USA - Long-Term Plans: To Build for Resilience, We’ll Need to Design With—Not Against—Nature
Moving away from its early exclusive focus on natural disasters, resilient architecture and design tackles the much tougher challenge of helping ecosystems regenerate.
Thirty years ago, as a high school student at the Cranbrook boarding school in suburban Detroit, I wrote a research-based investigative report on the environmental crisis for the student newspaper. I had been encouraged to do so by a faculty adviser, David Watson, who lived a double life as a radical environmentalist writing under the pseudonym George Bradford for the anarchist tabloid Fifth Estate. His diatribe How Deep Is Deep Ecology? questioned a recurring bit of cant from the radical environmental movement: Leaders of groups like Earth First! frequently disparaged the value of human life in favor of protecting nature.
Today, we hear some version of this more and more: Earth will continue to exist; nature will rebound, with or without people. It is resilient, we are not.
Resilience’s rise as a framing discourse in the United States emerged out of the devastation Hurricane Sandy visited on New York City. Major weather events have continued to rack U.S. coastlines in the years since, as they have cities and countries elsewhere. In response, architects and engineers have devised plans for building littoral berms, mounds, and other artificial barriers to absorb the beating destined for coastal cities. The suggestion is a humbling one: Human habitats must be fortified because they, like ourselves, are vulnerable to the caprice of much larger planetary forces.
Of course, these projects take as their prerequisite levels of investment and political nerve that don’t yet exist. America’s network of “gray” infrastructure has long been in decline and is barely able to support expected behaviors, let alone repel storm surges. When Hurricane Harvey flooded Houston, storm management systems were easily overwhelmed. Freeways terminated in rivers; subdivisions half-disappeared under a thick layer of muddy brown. Similar images surfaced this past September, when Tropical Storm Imelda—the fourth “500-year” storm event in as many years—emptied more than 40 inches of rain onto the Houston region. While municipalities have enacted measures to combat extreme rainfall and flooding, they cannot keep pace with the storms; as a partner of the design firm re:focus partners told the New York Times in October, “Implementation is going to take way longer than a single hurricane season.”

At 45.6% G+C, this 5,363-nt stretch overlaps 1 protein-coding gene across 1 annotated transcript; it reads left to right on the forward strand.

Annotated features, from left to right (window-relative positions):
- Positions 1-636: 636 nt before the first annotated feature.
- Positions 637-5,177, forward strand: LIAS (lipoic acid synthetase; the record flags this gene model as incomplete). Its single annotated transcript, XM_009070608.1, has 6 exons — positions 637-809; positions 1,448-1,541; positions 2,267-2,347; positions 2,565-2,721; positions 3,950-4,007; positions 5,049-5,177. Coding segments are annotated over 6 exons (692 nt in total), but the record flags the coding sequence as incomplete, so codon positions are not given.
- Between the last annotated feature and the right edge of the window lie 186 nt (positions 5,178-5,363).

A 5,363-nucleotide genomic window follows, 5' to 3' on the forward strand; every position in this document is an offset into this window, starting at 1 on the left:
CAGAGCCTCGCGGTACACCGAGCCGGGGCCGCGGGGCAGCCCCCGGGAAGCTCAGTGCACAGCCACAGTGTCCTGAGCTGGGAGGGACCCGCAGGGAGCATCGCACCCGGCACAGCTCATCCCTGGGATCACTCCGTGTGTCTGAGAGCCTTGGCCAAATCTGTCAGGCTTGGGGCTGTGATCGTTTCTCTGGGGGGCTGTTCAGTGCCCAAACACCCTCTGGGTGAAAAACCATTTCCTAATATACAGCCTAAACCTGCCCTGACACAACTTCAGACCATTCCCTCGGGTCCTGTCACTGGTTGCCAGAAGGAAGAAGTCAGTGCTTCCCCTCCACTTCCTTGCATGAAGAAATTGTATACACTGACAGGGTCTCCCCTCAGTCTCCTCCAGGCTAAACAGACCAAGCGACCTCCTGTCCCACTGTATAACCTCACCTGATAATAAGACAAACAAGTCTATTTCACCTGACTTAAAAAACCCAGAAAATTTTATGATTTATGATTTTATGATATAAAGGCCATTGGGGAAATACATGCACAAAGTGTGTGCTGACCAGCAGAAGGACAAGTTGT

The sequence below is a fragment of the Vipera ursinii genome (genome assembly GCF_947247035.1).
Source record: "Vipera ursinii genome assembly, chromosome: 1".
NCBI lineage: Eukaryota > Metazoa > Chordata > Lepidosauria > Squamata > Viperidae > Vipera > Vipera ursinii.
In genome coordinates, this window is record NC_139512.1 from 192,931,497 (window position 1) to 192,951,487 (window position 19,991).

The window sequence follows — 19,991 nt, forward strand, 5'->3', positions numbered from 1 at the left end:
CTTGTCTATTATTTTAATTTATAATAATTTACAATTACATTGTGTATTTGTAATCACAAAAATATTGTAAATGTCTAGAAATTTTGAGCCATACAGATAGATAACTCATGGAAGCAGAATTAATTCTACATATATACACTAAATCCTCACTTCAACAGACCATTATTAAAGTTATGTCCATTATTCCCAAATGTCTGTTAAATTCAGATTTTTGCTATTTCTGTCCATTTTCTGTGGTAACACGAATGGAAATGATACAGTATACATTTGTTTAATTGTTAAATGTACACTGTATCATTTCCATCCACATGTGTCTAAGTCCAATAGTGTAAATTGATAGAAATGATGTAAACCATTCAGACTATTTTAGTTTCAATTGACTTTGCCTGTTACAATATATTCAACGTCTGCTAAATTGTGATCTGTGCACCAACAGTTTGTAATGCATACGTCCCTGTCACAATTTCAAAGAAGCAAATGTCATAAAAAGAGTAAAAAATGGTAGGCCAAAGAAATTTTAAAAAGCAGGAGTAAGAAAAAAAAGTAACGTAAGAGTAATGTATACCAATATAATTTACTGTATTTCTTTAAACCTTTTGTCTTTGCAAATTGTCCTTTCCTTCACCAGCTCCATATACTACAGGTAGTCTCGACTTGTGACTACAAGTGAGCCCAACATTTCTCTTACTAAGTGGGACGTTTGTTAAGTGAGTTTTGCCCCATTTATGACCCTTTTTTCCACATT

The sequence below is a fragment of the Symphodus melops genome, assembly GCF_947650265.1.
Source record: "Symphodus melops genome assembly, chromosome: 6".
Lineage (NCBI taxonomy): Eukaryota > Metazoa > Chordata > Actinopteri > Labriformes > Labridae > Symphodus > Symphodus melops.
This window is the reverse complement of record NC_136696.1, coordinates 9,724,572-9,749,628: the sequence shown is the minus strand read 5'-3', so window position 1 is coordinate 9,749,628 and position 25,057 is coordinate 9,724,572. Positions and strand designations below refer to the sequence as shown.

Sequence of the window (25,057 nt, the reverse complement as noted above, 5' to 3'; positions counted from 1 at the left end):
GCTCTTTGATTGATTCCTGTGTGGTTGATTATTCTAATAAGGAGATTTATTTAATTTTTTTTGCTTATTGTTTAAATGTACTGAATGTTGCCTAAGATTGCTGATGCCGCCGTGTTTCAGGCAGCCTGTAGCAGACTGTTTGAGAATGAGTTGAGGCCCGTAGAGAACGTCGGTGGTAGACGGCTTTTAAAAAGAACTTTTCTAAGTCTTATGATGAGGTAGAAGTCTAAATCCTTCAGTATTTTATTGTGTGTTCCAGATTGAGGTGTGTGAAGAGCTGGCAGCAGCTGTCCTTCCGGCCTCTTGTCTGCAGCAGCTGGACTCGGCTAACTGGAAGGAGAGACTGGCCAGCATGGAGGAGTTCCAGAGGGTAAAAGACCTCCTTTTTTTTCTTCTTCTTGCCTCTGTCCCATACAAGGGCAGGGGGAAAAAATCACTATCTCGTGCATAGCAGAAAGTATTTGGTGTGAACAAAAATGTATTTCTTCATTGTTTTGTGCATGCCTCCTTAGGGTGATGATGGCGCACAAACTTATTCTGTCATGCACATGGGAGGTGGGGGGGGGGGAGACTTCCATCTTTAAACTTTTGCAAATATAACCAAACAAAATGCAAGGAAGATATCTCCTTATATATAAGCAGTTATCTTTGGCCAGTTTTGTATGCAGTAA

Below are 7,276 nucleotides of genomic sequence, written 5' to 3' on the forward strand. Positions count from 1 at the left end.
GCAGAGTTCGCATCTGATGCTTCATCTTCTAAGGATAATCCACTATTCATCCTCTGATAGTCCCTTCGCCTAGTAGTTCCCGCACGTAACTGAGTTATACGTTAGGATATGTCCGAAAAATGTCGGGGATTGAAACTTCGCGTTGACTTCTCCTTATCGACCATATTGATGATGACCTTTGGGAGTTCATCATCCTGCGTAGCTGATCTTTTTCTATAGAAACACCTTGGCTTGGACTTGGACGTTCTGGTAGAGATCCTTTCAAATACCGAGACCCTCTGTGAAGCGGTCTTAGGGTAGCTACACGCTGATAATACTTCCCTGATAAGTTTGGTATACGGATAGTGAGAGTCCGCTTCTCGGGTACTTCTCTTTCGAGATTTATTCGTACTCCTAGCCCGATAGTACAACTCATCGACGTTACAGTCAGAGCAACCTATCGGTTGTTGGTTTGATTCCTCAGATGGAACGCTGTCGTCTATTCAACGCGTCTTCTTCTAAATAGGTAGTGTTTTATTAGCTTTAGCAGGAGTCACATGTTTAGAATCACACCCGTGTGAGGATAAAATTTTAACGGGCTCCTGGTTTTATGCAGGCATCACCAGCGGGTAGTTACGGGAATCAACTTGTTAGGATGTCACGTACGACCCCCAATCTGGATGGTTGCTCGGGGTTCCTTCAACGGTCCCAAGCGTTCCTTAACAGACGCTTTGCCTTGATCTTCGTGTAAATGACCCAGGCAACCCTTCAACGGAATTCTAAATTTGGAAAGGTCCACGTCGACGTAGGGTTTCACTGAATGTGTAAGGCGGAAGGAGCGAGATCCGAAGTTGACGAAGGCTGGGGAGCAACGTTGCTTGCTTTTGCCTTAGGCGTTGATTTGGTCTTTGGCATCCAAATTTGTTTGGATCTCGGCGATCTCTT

But even assuming the necessary infrastructure were in place, the militaristic insistence on repelling and withstanding “nature” reveals itself to be a pathology: It overrides concerns about ecology, landscape, or sociology that otherwise inform the best resilient practices and policies being developed today. Indeed, it is hard to disentangle this shriveled conception of resilience from notions of self-sufficiency, discipline, and steely bodily strength. “Gray” and “green”—or, rather, “blue”—infrastructures begin to look very similar.